Bill Requiring More Training For Kentucky Constables Advances
A bill requiring constables to receive training before they can wield police powers narrowly advanced on the second-to-last day of this year’s legislative session.
Constables are elected officials that have full police powers in Kentucky, like the ability to arrest people or make traffic stops, but under current law they don’t have to have police training.
House Bill 267 would only apply to constables taking office in 2023 and later.
Rep. Adam Koenig, a Republican from Covington and sponsor of the bill, said constables should have proper training.
“We’re not going after any of the other abilities; they can still serve papers, they can still direct traffic, they can still do all the other things that occur in your local communities every day. But we think it’s important to address this one particular issue,” Koenig said.
Constables are elected every four years in each one of Kentucky’s nearly 600 magisterial districts, but their job responsibilities aren’t inscribed in state law.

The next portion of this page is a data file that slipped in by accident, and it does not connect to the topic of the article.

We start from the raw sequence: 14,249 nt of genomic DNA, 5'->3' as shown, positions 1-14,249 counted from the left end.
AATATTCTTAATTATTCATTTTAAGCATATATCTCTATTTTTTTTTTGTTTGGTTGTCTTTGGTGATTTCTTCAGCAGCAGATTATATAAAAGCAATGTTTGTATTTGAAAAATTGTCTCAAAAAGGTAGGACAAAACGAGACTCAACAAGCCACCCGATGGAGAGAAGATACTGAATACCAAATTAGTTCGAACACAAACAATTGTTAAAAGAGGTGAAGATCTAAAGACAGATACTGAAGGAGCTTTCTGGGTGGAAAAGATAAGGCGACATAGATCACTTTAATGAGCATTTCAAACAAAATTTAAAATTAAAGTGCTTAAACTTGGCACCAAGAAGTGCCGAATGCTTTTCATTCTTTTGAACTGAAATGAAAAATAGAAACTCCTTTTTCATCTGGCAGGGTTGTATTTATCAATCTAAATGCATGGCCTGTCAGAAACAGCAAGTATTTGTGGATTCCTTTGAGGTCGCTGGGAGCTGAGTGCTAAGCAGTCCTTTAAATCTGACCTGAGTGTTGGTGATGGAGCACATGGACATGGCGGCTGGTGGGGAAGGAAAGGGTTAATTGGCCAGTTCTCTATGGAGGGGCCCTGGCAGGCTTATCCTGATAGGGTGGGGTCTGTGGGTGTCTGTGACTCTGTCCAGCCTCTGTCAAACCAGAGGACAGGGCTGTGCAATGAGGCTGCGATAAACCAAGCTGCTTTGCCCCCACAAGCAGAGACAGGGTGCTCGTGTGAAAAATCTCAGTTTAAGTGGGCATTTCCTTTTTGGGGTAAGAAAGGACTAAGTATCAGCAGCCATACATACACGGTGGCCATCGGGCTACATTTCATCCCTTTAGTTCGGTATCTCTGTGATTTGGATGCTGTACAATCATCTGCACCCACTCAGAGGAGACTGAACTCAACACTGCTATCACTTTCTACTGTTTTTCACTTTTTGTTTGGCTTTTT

According to a 2017 Kentucky Center for Investigative Reporting story, constables have a long history of misdeeds in the state, including unnecessary high-speed pursuits, questionable arrests and criminal charges of their own.
Constables’ behavior has cost counties tens of thousands of dollars in legal fees and settlements.
But attempts to rein in constables, or totally abolish the office by constitutional amendment, have failed amid pushback from local leaders.
T.J. Litafik, a lobbyist for the Kentucky Constables Association, said constables are an important part of law enforcement in rural parts of the state.
“These tiny dots on the map comprise the heart and soul of our commonwealth,” Litafik said.
“These are the people and the places that elected the current supermajorities in both chambers. And they are counting on you, their elected representatives in the legislature, to be their voice.”
Sen. Phillip Wheeler, a Republican from Pikeville, voted against the proposal, saying constables should be held accountable by voters.
“In its current form it does essentially in my mind abolish the office by attrition,” Wheeler said. “These constables are subject to recall by the voters every four years, so there is a protective measure we have against folks that are out of control.”
The measure already passed the House and narrowly passed out of the Senate Local Government Committee on Monday with a vote of 6-5.
Several members who voted in favor of it expressed reservations, signaling the bill might have a hard time passing before the legislature’s deadline at the end of Tuesday.